OlliOlli World is cool. I mean really cool. Radical, excellent and all the 90s words that signify that it is incredibly cool. OlliOlli World, as with its predecessors, makes me feel like I can skate, evoking a sense that I want to be out there on a board tearing up the street. It’s also familiar, taking the OlliOlli formula and refining it. With a change from 2D to 3D bringing a fresh perspective from Developers Roll7.
From the start, OlliOlli World pulls you in. Its cool new aesthetic and toned-down lo-fi beats ease players into the universe through the character creation. It’s a very clever move allowing players to be more invested with their own character whilst welcoming them into the new world of Radlandia. Radlandia is a skater’s paradise, a set of areas watched over by the skate gods and made for skating. This distinctive sense of place proliferates across the entire game. Each level presents a well constructed world made for skating through. The change from the pixel art of the first two games to an ‘Adventure Time’ cartoon style works really well for the type of game it is and fits the tone of the world excellently. The same writing could have been used with pixel art but its impact with this style is felt in the characters and across the world. This change elevates OlliOlli World to have its own unique style, and a style the developers can play with as new games in the franchise emerge. There’s a sense that the art team were able to just have fun and it’s a reminder of the types of characters and floaty sketches many interested in art would have drawn in their teens and early twenties. Each area of Radlandia has its own aesthetic, from pink pastel colours of the beachfront and natural greens and browns of the woods to grays and purples of the industrial areas. There are infinite combinations that this new style could bring in the future.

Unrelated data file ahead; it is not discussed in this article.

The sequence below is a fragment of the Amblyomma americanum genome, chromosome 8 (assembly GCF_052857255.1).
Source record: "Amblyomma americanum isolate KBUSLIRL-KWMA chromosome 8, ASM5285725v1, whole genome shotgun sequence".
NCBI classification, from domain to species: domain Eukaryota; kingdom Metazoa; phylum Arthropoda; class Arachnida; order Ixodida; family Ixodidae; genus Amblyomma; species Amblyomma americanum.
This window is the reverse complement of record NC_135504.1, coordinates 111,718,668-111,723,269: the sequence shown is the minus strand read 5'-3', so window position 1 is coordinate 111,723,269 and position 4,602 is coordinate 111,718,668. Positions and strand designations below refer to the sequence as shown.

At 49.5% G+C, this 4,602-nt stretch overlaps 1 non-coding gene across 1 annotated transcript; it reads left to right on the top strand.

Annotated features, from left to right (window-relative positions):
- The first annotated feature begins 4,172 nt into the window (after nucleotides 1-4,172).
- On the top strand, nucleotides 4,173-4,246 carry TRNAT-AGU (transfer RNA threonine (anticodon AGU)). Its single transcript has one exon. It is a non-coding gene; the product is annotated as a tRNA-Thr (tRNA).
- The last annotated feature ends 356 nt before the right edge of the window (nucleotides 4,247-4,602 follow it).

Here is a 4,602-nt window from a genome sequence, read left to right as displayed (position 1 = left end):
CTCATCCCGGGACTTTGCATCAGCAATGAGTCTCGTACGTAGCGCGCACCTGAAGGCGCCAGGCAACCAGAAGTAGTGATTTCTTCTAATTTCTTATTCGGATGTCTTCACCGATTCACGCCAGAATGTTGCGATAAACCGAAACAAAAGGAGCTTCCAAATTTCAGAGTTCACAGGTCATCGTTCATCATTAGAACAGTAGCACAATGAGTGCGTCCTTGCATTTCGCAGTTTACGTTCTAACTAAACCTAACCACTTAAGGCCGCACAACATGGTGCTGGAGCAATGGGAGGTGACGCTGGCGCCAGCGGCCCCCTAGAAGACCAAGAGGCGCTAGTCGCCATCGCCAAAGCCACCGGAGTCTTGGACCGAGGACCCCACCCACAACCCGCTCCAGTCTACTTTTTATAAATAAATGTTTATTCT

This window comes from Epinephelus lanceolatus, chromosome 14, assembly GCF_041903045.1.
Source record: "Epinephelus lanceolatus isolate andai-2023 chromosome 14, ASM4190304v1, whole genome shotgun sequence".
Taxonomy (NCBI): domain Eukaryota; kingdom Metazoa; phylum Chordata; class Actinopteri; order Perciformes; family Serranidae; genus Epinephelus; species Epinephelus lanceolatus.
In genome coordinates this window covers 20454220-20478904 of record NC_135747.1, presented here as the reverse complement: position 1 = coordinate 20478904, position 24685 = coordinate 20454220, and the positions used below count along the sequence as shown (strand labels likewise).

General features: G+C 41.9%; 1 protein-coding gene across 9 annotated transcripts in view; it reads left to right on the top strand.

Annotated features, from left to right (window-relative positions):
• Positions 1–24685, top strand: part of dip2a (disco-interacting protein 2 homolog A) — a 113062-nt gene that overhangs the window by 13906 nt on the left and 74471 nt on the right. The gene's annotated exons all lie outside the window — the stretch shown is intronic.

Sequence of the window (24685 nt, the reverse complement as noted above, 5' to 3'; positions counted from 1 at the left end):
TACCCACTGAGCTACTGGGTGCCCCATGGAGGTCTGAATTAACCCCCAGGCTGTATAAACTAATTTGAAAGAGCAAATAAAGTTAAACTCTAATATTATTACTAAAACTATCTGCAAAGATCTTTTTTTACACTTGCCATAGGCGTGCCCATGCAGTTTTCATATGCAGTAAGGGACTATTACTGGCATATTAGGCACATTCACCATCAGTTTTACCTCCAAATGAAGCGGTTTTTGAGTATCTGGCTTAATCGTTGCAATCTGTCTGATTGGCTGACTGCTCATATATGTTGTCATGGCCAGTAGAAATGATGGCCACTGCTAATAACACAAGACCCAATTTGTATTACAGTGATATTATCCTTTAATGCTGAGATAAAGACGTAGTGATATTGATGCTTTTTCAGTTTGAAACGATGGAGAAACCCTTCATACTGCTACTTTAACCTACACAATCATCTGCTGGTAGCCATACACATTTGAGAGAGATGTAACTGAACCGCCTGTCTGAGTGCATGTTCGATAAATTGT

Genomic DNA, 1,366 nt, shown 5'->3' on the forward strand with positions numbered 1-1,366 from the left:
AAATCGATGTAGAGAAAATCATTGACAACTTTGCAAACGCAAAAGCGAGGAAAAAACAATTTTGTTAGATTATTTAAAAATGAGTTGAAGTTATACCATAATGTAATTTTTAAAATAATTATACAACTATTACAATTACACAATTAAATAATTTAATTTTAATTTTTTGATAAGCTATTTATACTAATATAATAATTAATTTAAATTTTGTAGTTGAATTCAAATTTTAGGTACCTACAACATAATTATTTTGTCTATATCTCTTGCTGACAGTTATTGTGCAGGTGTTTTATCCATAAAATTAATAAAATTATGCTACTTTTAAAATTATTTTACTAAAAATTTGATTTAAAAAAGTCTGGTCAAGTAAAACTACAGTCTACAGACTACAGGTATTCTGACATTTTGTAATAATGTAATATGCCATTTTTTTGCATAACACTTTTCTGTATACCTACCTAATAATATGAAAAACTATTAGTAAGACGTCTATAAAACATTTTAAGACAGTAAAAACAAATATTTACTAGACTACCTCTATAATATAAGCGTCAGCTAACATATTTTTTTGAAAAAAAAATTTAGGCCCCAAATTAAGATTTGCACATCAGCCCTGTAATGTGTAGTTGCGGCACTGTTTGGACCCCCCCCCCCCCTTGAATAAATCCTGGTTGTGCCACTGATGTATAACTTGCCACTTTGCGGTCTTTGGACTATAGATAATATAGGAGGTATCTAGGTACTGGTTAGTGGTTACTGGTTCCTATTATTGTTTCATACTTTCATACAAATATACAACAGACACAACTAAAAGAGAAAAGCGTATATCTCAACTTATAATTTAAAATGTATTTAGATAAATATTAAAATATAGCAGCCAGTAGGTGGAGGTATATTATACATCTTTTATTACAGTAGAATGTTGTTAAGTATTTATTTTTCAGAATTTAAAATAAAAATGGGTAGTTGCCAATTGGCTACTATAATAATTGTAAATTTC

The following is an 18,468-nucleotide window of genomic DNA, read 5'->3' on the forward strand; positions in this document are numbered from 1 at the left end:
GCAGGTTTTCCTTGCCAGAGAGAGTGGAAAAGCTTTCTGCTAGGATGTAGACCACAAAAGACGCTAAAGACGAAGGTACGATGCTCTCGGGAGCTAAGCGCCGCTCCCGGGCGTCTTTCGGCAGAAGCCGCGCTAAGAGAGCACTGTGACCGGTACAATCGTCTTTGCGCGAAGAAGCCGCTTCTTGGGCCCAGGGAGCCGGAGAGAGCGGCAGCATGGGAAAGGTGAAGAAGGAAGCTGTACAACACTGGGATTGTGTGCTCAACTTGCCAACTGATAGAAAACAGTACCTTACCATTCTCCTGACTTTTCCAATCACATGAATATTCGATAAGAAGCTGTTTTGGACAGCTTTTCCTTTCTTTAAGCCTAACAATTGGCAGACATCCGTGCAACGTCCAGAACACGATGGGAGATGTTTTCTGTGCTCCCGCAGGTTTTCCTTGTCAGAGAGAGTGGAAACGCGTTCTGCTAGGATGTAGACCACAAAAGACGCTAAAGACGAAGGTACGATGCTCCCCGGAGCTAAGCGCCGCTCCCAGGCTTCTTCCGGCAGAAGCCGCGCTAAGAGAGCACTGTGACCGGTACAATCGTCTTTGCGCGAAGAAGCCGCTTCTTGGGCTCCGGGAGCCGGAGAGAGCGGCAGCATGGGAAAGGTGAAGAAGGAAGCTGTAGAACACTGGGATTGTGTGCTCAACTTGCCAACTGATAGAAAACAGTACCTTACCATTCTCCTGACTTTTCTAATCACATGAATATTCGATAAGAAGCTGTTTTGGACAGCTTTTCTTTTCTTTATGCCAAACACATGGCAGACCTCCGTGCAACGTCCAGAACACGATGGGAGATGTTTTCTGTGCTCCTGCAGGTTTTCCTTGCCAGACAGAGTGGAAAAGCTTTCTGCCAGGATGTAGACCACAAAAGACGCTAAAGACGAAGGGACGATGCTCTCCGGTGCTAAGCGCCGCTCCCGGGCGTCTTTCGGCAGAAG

With Radlandia being built as a skater’s paradise, levels flow well. It’s built for both new players to the series and pros alike. Great care has been taken to craft runs for those slowly getting into the control scheme and those looking to master everything. The difficulty ramp is there too for people looking for it, even in the early levels. For those new, or those who haven’t played an OlliOlli game for 7 years, OlliOlli World constantly teaches you and helps you along. Progressing through the levels brings new tricks and techniques to use everywhere. And there are lots of places to go back and apply them. Grind rails, ramps and billboards for wall rides sit well within both the man-made and natural structures of Radlandia. Manuals, grind switches and late tricks taught to keep trick sets going. Knowing a route through each level is key to a high score but just a natural feel for what’s coming can still get you a high score. It feels incredibly satisfying when you hit that run right, combining tricks, grabs, grinds, rotations and manuals running a level in one or two combos.